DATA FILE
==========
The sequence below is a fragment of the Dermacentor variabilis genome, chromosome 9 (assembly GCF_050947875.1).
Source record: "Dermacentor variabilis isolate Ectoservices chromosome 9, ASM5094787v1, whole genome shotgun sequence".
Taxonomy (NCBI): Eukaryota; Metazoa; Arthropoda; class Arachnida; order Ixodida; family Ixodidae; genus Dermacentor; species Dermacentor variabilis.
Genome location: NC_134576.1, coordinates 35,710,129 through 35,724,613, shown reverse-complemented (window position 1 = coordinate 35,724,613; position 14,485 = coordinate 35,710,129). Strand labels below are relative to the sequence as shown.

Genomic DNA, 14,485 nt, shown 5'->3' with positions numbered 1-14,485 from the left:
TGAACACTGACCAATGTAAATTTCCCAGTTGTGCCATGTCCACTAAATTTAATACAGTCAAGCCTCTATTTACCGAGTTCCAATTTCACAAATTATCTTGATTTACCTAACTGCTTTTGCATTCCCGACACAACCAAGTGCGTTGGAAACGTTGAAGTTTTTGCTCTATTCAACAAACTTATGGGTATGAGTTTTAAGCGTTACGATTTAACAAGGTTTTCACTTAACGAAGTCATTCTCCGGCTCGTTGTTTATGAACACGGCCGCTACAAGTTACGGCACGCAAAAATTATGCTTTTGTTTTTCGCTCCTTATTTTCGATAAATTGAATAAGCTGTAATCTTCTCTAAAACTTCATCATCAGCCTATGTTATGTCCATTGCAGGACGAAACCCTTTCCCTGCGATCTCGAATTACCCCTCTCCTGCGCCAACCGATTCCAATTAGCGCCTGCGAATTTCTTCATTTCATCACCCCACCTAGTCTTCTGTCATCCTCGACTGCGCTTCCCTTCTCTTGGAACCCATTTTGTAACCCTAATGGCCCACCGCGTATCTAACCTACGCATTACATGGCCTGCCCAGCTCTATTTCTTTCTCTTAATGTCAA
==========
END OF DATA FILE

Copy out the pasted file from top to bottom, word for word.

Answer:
The sequence below is a fragment of the Dermacentor variabilis genome, chromosome 9 (assembly GCF_050947875.1).
Source record: "Dermacentor variabilis isolate Ectoservices chromosome 9, ASM5094787v1, whole genome shotgun sequence".
Taxonomy (NCBI): Eukaryota; Metazoa; Arthropoda; class Arachnida; order Ixodida; family Ixodidae; genus Dermacentor; species Dermacentor variabilis.
Genome location: NC_134576.1, coordinates 35,710,129 through 35,724,613, shown reverse-complemented (window position 1 = coordinate 35,724,613; position 14,485 = coordinate 35,710,129). Strand labels below are relative to the sequence as shown.

Genomic DNA, 14,485 nt, shown 5'->3' with positions numbered 1-14,485 from the left:
TGAACACTGACCAATGTAAATTTCCCAGTTGTGCCATGTCCACTAAATTTAATACAGTCAAGCCTCTATTTACCGAGTTCCAATTTCACAAATTATCTTGATTTACCTAACTGCTTTTGCATTCCCGACACAACCAAGTGCGTTGGAAACGTTGAAGTTTTTGCTCTATTCAACAAACTTATGGGTATGAGTTTTAAGCGTTACGATTTAACAAGGTTTTCACTTAACGAAGTCATTCTCCGGCTCGTTGTTTATGAACACGGCCGCTACAAGTTACGGCACGCAAAAATTATGCTTTTGTTTTTCGCTCCTTATTTTCGATAAATTGAATAAGCTGTAATCTTCTCTAAAACTTCATCATCAGCCTATGTTATGTCCATTGCAGGACGAAACCCTTTCCCTGCGATCTCGAATTACCCCTCTCCTGCGCCAACCGATTCCAATTAGCGCCTGCGAATTTCTTCATTTCATCACCCCACCTAGTCTTCTGTCATCCTCGACTGCGCTTCCCTTCTCTTGGAACCCATTTTGTAACCCTAATGGCCCACCGCGTATCTAACCTACGCATTACATGGCCTGCCCAGCTCTATTTCTTTCTCTTAATGTCAA